After cybercriminals find out about a vulnerability, they prepare a ready-to-go exploit. They then frequently use spear-phishing as the infection vector, compromising users and companies through emails with malicious attachments. Worse still, such spear-phishing attack vectors are usually discreet and very actively used in sophisticated targeted attacks – there were many examples of this in the last six months alone.
For instance, in late 2017, Kaspersky Lab’s advanced exploit prevention systems identified a new Adobe Flash zero-day exploit used in-the-wild against our customers. The exploit was delivered through a Microsoft Office document and the final payload was the latest version of FinSpy malware. Analysis of the payload enabled researchers to confidently link this attack to a sophisticated actor known as ‘BlackOasis’. The same month, Kaspersky Lab’s experts published a detailed analysis of СVE-2017-11826, a critical zero-day vulnerability used to launch targeted attacks in all versions of Microsoft Office. The exploit for this vulnerability is an RTF document containing a DOCX document that exploits СVE-2017-11826 in the Office Open XML parser. Finally, just a couple of days ago, information on Internet Explorer zero day CVE-2018-8174 was published. This vulnerability was also used in targeted attacks.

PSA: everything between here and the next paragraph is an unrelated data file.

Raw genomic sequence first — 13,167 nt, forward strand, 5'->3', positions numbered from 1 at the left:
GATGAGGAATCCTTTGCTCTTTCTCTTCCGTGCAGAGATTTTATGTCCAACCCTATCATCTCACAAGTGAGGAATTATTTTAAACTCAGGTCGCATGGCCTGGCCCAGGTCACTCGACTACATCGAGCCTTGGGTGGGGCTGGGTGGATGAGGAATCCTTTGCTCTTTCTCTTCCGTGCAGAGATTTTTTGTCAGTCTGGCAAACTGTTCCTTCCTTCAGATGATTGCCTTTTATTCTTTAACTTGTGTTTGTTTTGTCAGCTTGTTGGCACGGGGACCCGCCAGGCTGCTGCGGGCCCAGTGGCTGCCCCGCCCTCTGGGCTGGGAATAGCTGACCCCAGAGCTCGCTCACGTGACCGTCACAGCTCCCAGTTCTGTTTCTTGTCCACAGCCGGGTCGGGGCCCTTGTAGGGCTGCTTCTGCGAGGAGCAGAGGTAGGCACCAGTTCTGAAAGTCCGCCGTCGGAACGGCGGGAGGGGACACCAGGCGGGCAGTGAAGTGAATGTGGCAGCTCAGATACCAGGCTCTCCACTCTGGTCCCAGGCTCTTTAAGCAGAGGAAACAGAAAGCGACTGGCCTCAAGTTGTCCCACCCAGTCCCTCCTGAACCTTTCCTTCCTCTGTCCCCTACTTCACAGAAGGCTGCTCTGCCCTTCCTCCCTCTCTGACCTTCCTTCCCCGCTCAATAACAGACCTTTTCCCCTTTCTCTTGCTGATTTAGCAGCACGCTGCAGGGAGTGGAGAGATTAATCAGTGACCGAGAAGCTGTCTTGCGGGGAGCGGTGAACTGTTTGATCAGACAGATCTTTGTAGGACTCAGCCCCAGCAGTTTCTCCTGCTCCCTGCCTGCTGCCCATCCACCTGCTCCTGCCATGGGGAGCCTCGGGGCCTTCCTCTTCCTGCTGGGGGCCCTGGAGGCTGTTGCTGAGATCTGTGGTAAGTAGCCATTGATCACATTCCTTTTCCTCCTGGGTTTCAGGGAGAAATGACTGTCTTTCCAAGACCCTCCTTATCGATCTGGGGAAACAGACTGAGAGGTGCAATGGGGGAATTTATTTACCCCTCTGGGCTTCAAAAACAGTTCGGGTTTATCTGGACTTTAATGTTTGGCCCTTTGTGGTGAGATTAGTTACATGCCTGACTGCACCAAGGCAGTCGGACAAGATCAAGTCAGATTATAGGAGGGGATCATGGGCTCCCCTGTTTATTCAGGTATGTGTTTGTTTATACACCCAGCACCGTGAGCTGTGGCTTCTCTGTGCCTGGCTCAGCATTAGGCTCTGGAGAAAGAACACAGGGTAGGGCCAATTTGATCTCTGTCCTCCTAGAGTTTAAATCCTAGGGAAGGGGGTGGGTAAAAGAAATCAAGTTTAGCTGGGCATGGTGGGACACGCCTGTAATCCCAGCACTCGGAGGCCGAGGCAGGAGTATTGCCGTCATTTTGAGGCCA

“The threat landscape in the first quarter again shows us that a lack of attention to patch management is one of the most significant cyber-dangers. While vendors usually issue patches for the vulnerabilities, users often can’t update their products in time, which results in waves of discreet and highly effective attacks once the vulnerabilities have been exposed to the broad cybercriminal community,” notes Alexander Liskin, security expert at Kaspersky Lab.
Other online threat statistics from the Q1, 2018 report include:
- Kaspersky Lab solutions detected and repelled 796,806,112 malicious attacks from online resources located in 194 countries around the world.
- 282,807,433 unique URLs were recognised as malicious by web antivirus components.
- Attempted infections by malware that aims to steal money via online access to bank accounts were registered on 204,448 user computers.
- Kaspersky Lab’s file antivirus detected a total of 187,597,494 unique malicious and potentially unwanted objects.
- Kaspersky Lab mobile security products also detected:
- 1,322,578 malicious installation packages.
- 18,912 mobile banking Trojans (installation packages).
To reduce the risk of infection, users are advised to:
- Keep the software installed on your PC up to date, and enable the auto-update feature if it is available.
- Wherever possible, choose a software vendor that demonstrates a responsible approach to a vulnerability problem. Check if the software vendor has its own bug bounty program.
· Regularly run a system scan to check for possible infections and make sure you keep all software up to date.
- Businesses should use a security solution that provides vulnerability, patch management and exploit prevention components, such as Kaspersky Endpoint Security for Business. The patch management feature automatically eliminates vulnerabilities and proactively patches them. The exploit prevention component monitors suspicious actions of applications and blocks malicious files executions.